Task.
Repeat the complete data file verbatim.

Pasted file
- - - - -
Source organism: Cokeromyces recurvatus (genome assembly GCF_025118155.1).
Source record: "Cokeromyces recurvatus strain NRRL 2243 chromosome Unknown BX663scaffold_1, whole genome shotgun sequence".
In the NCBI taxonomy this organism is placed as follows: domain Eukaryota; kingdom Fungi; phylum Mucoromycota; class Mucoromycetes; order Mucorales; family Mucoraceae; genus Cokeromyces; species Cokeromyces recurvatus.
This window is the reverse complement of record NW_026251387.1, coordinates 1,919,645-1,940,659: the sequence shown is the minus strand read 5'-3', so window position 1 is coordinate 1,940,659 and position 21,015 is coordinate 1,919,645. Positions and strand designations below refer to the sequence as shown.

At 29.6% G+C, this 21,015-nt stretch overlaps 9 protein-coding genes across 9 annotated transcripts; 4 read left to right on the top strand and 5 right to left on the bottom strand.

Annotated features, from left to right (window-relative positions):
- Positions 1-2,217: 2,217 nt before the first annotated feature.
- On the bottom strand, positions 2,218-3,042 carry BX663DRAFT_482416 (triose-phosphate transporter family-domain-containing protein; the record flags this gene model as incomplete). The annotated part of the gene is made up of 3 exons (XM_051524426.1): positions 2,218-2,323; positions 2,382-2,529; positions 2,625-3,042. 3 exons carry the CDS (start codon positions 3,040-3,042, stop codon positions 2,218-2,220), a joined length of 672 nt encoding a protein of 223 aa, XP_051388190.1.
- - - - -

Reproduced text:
Source organism: Cokeromyces recurvatus (genome assembly GCF_025118155.1).
Source record: "Cokeromyces recurvatus strain NRRL 2243 chromosome Unknown BX663scaffold_1, whole genome shotgun sequence".
In the NCBI taxonomy this organism is placed as follows: domain Eukaryota; kingdom Fungi; phylum Mucoromycota; class Mucoromycetes; order Mucorales; family Mucoraceae; genus Cokeromyces; species Cokeromyces recurvatus.
This window is the reverse complement of record NW_026251387.1, coordinates 1,919,645-1,940,659: the sequence shown is the minus strand read 5'-3', so window position 1 is coordinate 1,940,659 and position 21,015 is coordinate 1,919,645. Positions and strand designations below refer to the sequence as shown.

At 29.6% G+C, this 21,015-nt stretch overlaps 9 protein-coding genes across 9 annotated transcripts; 4 read left to right on the top strand and 5 right to left on the bottom strand.

Annotated features, from left to right (window-relative positions):
- Positions 1-2,217: 2,217 nt before the first annotated feature.
- On the bottom strand, positions 2,218-3,042 carry BX663DRAFT_482416 (triose-phosphate transporter family-domain-containing protein; the record flags this gene model as incomplete). The annotated part of the gene is made up of 3 exons (XM_051524426.1): positions 2,218-2,323; positions 2,382-2,529; positions 2,625-3,042. 3 exons carry the CDS (start codon positions 3,040-3,042, stop codon positions 2,218-2,220), a joined length of 672 nt encoding a protein of 223 aa, XP_051388190.1.